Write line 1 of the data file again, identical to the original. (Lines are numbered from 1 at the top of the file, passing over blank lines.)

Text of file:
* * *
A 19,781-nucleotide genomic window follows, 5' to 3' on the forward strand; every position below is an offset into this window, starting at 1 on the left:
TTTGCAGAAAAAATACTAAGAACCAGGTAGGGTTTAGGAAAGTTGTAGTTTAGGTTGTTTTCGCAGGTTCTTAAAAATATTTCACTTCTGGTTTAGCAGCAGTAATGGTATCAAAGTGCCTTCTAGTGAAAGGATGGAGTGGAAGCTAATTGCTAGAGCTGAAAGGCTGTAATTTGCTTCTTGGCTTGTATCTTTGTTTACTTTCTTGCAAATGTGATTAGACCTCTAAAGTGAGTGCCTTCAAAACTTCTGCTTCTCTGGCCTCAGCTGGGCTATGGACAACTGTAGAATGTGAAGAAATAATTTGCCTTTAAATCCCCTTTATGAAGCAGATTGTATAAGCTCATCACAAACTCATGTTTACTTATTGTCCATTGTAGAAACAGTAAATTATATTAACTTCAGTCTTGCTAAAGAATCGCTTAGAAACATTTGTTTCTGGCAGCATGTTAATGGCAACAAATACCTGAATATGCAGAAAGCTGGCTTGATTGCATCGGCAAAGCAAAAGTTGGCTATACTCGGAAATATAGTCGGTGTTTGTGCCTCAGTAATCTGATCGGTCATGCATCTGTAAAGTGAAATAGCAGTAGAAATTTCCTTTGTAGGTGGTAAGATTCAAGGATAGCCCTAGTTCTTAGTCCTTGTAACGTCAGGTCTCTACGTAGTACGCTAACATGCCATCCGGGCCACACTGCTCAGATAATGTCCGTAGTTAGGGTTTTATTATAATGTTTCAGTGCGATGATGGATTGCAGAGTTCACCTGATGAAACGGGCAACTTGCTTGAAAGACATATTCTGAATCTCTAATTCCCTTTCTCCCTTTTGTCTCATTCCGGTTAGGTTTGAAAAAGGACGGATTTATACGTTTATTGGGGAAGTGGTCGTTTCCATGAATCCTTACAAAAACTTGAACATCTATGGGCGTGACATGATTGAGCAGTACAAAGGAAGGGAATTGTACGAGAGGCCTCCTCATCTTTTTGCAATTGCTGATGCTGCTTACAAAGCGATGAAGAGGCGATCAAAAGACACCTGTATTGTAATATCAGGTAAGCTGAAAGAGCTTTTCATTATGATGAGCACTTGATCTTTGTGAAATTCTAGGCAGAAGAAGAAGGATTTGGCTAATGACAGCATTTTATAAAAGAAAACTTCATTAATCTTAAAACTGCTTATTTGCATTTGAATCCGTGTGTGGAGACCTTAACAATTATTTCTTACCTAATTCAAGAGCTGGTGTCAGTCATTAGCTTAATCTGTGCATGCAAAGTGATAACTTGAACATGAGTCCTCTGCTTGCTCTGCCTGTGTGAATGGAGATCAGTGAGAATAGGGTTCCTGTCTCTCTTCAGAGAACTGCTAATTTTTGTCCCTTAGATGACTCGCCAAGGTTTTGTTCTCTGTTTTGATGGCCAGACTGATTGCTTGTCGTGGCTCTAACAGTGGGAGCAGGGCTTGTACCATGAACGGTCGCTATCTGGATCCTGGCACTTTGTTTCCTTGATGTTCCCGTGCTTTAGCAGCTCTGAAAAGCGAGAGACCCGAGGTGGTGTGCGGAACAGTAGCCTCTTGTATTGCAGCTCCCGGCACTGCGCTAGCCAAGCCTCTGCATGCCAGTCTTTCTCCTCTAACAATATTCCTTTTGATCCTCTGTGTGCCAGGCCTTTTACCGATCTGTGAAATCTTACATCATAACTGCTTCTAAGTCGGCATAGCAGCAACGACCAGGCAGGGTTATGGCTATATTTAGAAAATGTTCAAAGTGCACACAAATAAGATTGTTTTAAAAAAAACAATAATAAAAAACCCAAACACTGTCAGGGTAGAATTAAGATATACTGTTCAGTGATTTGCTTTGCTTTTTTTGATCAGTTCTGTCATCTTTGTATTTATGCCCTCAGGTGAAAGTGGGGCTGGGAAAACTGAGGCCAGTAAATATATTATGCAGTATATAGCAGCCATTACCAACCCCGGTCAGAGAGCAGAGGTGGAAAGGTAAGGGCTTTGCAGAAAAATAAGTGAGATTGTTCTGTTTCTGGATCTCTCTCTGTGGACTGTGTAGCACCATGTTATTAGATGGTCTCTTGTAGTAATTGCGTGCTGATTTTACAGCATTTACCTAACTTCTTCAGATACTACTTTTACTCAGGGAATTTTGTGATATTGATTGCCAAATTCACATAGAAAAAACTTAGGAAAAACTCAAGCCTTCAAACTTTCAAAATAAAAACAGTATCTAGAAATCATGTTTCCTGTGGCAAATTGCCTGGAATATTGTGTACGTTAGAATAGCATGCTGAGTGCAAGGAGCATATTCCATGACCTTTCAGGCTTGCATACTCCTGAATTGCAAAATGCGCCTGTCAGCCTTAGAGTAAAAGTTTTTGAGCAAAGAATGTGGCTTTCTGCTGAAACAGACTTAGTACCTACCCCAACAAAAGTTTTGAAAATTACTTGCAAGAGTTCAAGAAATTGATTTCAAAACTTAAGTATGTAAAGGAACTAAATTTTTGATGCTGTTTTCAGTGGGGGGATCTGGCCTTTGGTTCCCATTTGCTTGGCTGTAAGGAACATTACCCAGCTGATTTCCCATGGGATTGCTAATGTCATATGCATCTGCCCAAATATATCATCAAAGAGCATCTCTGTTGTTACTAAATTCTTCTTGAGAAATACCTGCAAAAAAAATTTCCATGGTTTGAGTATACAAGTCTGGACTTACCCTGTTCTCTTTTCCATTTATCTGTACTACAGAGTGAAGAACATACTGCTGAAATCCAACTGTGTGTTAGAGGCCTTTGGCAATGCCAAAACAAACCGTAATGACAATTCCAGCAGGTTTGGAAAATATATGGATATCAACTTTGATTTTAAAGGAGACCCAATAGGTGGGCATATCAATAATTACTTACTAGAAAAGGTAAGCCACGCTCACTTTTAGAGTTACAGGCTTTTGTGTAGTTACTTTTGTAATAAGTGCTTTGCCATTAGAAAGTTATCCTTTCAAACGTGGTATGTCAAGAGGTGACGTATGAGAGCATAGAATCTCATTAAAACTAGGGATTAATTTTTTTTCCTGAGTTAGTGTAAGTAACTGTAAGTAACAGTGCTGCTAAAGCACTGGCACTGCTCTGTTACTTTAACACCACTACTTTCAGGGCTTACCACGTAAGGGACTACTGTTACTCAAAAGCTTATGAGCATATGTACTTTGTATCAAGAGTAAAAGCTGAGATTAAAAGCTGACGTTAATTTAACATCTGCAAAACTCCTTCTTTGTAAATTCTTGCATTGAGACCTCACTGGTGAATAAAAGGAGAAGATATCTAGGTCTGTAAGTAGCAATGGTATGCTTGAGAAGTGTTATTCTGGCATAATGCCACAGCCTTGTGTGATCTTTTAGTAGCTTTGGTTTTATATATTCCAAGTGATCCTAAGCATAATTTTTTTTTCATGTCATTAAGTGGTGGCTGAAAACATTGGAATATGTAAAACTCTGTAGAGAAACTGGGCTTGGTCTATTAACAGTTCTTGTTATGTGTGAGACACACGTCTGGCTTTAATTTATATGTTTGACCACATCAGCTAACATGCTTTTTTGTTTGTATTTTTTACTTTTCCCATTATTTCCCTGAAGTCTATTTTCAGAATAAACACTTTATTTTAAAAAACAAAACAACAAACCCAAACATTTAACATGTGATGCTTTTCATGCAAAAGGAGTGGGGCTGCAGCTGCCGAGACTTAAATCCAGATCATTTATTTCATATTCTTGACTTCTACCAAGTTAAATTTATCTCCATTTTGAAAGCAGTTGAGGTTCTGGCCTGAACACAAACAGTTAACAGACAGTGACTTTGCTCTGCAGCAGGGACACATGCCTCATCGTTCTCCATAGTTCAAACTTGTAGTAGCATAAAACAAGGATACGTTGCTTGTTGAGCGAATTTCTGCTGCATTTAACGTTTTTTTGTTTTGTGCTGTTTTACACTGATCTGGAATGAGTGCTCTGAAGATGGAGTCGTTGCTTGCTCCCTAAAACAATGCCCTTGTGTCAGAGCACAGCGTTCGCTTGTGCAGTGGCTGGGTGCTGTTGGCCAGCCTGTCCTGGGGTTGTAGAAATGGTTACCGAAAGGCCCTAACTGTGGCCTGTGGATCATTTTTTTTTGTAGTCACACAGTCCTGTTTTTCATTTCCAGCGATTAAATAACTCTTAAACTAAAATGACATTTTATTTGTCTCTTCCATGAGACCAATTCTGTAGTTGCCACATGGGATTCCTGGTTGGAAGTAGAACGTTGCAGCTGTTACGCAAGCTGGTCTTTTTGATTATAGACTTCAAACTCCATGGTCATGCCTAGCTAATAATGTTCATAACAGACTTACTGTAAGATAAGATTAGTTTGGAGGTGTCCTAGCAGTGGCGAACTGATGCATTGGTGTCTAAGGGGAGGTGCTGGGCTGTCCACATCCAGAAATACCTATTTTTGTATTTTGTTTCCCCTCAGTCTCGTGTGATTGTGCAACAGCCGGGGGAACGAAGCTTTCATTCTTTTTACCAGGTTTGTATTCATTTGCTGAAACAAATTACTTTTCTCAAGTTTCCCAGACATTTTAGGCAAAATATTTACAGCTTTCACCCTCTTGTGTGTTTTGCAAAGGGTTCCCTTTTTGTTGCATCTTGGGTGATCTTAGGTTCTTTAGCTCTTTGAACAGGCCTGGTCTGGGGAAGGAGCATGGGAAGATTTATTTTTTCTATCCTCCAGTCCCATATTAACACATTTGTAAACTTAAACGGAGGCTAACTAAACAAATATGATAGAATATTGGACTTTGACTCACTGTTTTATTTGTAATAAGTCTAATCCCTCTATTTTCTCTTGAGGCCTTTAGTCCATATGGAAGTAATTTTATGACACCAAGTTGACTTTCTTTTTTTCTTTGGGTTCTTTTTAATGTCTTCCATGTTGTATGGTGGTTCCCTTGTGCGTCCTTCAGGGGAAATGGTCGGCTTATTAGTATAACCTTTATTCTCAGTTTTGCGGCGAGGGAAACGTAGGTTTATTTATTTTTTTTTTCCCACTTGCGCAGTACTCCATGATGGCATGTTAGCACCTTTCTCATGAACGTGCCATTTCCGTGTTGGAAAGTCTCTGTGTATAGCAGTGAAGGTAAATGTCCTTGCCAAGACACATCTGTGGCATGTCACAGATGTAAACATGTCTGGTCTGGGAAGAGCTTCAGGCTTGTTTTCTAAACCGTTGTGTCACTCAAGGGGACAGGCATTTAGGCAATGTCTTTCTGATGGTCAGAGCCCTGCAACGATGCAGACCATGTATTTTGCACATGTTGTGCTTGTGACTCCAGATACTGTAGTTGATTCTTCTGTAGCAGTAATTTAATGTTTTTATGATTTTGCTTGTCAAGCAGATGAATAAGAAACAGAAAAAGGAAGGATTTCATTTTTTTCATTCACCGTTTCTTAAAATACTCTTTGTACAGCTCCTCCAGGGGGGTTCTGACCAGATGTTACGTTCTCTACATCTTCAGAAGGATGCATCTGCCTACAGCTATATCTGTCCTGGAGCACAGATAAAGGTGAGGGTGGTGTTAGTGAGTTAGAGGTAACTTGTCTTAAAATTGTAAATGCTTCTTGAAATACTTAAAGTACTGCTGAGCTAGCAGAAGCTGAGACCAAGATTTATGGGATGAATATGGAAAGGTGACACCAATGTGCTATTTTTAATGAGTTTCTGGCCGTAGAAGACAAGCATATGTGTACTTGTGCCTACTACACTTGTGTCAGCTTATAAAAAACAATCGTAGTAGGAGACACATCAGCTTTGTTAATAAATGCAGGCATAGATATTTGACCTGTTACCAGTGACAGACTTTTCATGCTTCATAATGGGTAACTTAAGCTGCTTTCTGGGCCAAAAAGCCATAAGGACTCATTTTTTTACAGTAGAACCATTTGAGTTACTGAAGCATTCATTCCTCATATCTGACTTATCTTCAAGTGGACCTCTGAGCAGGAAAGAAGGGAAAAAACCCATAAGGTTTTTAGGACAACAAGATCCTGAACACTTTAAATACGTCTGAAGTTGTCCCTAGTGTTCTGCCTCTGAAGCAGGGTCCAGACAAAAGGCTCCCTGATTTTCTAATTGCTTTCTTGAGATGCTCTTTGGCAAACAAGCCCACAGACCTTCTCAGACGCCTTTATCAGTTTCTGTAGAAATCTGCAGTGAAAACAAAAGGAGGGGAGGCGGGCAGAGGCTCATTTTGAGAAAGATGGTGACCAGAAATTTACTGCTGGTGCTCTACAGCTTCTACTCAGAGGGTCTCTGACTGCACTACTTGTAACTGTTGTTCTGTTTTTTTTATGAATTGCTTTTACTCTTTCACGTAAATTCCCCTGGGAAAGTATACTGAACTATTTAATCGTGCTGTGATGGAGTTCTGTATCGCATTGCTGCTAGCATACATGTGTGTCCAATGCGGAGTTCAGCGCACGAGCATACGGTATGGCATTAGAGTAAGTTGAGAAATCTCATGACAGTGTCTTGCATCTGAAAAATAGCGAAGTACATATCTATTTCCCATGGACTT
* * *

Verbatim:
A 19,781-nucleotide genomic window follows, 5' to 3' on the forward strand; every position below is an offset into this window, starting at 1 on the left: